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Roman Malinovsky. 1913.

Roman Vaslavovich Malinovsky (1876-1918) was a prominent Russian Bolshevik politician before the revolution, while at the same time working as an agent for the Okhrana.

In 1899, he was convicted of theft and burglary, and sentenced to jail. In 1901-1905 he served as a private in Russian army.

In 1906 Malinovsky joined RSDLP and worked for the St. Petersburg metalworkers union. In 1910, he was arrested by Okhrana but soon released: he became thus a Tsarist spy, and infiltrated the Bolshevik party. In 1912, he joined the Central Committee with Lenin' support. Afterwards, he was elected at the Duma by the workers electoral college of Moscow Governorate, and led the 6-member Bolshevik group. As a secret agent, he helped send (unbeknownst to them) several important Bolsheviks (like Joseph Stalin and Yakov Sverdlov) into Siberian exile. When Menshevik leader Julius Martov first denounced Malinovsky as a spy in 1913, Lenin refused to believe him, and stood by Malinovsky.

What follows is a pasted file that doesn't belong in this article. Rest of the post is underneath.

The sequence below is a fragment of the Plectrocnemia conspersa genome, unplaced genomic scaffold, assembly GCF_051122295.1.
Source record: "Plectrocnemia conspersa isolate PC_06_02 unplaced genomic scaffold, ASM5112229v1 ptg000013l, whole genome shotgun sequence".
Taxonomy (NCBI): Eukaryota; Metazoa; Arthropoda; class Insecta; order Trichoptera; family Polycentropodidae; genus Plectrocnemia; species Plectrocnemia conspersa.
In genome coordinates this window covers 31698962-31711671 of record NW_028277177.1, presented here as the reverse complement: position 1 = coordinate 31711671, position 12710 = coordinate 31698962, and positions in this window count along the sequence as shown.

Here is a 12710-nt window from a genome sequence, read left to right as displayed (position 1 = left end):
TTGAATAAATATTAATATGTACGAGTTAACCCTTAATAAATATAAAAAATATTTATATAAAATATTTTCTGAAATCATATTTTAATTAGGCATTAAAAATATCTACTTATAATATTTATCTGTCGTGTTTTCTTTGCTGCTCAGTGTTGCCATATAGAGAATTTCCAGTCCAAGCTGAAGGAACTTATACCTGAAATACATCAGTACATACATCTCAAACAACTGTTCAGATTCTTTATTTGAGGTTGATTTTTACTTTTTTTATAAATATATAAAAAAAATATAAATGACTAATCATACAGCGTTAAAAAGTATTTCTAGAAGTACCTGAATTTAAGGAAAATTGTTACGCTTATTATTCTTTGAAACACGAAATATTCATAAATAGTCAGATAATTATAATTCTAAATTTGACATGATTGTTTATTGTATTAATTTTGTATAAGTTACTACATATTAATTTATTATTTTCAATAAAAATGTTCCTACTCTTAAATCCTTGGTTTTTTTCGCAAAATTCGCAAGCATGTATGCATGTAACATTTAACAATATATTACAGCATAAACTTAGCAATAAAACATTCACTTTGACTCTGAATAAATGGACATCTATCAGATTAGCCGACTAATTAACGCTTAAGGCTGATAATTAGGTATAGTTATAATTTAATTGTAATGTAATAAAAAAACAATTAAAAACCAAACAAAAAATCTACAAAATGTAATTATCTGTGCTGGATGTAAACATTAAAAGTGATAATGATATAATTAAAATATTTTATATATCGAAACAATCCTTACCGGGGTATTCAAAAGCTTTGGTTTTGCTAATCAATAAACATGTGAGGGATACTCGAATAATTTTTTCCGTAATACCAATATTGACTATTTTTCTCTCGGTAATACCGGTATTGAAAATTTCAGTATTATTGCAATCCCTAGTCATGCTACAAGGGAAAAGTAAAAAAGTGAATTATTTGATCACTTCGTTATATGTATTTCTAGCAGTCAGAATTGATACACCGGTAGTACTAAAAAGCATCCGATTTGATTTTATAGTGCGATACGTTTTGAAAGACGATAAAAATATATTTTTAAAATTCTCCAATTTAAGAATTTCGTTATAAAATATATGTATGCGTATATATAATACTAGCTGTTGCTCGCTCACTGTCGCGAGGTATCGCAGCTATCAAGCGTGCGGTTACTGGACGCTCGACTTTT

In 1914, his real identity was unveiled, and he went into exile in Germany. When World War I broke out, he was interned into a POW camp by the Germans. Lenin, still standing by him, sent him clothes.

In 1918, he tried to join the Petrograd Soviet, but Grigory Zinoviev recognized him. After a brief trial, Malinovsky was executed by firing squad.

According to British historian Simon Sebag Montefiore his successful infiltration into the Bolsheviks help fuel the paranoia of the Soviets (and more specifically, Stalin) that eventually gave way to the Great Terror.

See also

Further reading

  • Ralph Carter Elwood: Roman Malinovsky, a life without a cause, Oriental Research Partners, 1977
  • Simon Sebag Montefiore: Young Stalin, 2007
  • Bertram Wolfe: Three who made a revolution, 1948
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